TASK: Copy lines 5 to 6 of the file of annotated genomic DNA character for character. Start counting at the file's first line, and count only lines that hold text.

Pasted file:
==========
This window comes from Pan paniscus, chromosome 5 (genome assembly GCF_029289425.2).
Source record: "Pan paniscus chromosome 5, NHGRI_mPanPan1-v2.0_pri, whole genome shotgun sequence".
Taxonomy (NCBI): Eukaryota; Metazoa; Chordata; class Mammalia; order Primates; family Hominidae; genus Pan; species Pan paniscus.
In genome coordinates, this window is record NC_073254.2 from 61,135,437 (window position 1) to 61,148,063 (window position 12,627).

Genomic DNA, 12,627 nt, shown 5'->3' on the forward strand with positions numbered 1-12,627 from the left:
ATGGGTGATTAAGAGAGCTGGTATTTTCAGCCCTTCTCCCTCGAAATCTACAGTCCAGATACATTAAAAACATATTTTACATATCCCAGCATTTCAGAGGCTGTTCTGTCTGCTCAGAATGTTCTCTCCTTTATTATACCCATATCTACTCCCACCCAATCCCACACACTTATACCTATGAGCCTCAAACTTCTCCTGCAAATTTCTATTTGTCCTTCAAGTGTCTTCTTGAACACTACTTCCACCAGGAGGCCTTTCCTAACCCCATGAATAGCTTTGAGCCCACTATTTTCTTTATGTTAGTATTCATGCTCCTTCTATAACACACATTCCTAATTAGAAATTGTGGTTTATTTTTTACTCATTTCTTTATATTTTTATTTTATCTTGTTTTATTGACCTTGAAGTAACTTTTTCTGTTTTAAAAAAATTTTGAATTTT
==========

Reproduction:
Genomic DNA, 12,627 nt, shown 5'->3' on the forward strand with positions numbered 1-12,627 from the left:
ATGGGTGATTAAGAGAGCTGGTATTTTCAGCCCTTCTCCCTCGAAATCTACAGTCCAGATACATTAAAAACATATTTTACATATCCCAGCATTTCAGAGGCTGTTCTGTCTGCTCAGAATGTTCTCTCCTTTATTATACCCATATCTACTCCCACCCAATCCCACACACTTATACCTATGAGCCTCAAACTTCTCCTGCAAATTTCTATTTGTCCTTCAAGTGTCTTCTTGAACACTACTTCCACCAGGAGGCCTTTCCTAACCCCATGAATAGCTTTGAGCCCACTATTTTCTTTATGTTAGTATTCATGCTCCTTCTATAACACACATTCCTAATTAGAAATTGTGGTTTATTTTTTACTCATTTCTTTATATTTTTATTTTATCTTGTTTTATTGACCTTGAAGTAACTTTTTCTGTTTTAAAAAAATTTTGAATTTT